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A spokesman for Potash Corp. told The Canadian Press the Saskatchewan company is still studying what happened, while an Agrium spokesman pointed out to Bloomberg that "this is not the first time that Russian producers have had disagreements."

Mosaic's chief financial officer also questioned events, according to Reuters: "It seems there's a feud under way between Uralkali and Belaruskali and the rest of the industry's caught up. We're still trying to sort out what Uralkali intends to do, which may be different from what it says it will do."

Uralkali said its decision to pull out of BPC came about after the failure of efforts to break a deadlock over sales.

"This move breaks the potash duopoly with potash prices most certain to decline in the near-term causing us to lower our earnings estimates and target price [of Potash Corp.] to $36 (from $46) resulting in a recommendation downgrade to hold (from buy)," Cantor Fitzgerald analyst Peter Prattas said in a research note Tuesday.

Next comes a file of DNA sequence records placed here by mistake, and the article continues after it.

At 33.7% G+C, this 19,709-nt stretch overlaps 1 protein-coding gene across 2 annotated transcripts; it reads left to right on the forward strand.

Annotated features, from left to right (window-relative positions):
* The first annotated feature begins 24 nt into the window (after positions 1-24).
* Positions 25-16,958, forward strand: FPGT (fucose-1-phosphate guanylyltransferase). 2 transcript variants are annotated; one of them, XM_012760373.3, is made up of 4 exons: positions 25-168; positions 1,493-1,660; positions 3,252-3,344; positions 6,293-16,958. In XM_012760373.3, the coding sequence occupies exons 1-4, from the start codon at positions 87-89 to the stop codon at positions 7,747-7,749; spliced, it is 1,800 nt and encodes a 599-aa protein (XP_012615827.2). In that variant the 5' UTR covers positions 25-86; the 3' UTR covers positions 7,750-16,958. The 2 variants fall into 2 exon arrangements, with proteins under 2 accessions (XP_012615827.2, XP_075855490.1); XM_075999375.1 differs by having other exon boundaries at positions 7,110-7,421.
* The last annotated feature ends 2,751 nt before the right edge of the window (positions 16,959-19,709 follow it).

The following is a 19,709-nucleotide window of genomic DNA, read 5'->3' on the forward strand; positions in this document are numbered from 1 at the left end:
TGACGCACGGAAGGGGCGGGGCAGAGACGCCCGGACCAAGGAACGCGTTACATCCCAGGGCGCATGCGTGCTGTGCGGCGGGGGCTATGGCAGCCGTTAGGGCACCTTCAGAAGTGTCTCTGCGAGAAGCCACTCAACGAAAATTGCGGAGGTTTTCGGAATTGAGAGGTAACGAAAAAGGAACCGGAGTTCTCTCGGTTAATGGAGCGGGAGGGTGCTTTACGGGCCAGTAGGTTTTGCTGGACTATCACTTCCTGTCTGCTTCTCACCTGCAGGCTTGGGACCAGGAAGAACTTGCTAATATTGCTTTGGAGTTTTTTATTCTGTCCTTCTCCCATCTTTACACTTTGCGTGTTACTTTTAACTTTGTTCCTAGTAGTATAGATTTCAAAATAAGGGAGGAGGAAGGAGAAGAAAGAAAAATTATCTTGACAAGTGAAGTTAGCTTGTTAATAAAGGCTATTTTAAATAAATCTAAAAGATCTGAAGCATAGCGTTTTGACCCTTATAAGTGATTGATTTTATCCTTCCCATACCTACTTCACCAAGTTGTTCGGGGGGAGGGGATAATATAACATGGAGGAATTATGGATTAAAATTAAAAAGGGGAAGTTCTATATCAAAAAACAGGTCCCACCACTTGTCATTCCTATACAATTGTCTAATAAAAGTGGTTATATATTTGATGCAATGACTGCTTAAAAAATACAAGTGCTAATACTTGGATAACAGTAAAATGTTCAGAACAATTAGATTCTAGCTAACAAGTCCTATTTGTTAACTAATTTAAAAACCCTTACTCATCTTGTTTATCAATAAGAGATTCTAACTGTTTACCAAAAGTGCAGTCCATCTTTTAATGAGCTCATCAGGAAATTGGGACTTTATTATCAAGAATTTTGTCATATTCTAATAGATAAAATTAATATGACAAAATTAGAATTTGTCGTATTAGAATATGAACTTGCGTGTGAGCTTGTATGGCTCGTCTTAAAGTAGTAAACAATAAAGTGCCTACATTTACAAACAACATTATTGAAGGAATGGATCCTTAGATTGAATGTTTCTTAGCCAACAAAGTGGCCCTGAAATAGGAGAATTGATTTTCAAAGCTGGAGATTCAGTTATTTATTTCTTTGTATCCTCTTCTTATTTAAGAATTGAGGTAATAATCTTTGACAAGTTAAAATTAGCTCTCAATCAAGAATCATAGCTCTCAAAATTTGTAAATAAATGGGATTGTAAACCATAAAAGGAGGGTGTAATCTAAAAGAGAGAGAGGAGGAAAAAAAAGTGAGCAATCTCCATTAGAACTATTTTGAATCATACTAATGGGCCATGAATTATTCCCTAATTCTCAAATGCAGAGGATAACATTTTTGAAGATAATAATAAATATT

BPC said the pullout may lead to potash prices falling to below $300 per tonne in the second half of 2013, from about $400 now.

CIBC World Markets analyst Jacob Bout asked in a research note whether Uralkali is really that intent on breaking up the "potash oligopoly."

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"Likely this announcement is a ploy by Uralkali to force Belaruskali (the other part of BPC) to a settlement under Uralkali's terms," he said.

With the potash industry currently in a 15-per-cent to 20-per-cent oversupply situation, it doesn't make much sense for Uralkali to risk breaking up the current system "for a few more tonnes of market share," he said.

Uralkali risks seeing its profit margins fall precipitously if the price of potash drops significantly, he said.

"The worst-case scenario is that Uralkali believes the potash industry is truly broken (that is, supply/demand fundamentals will not come into balance without lower prices) and is looking to grab market share (which would be very bearish for the potash industry)."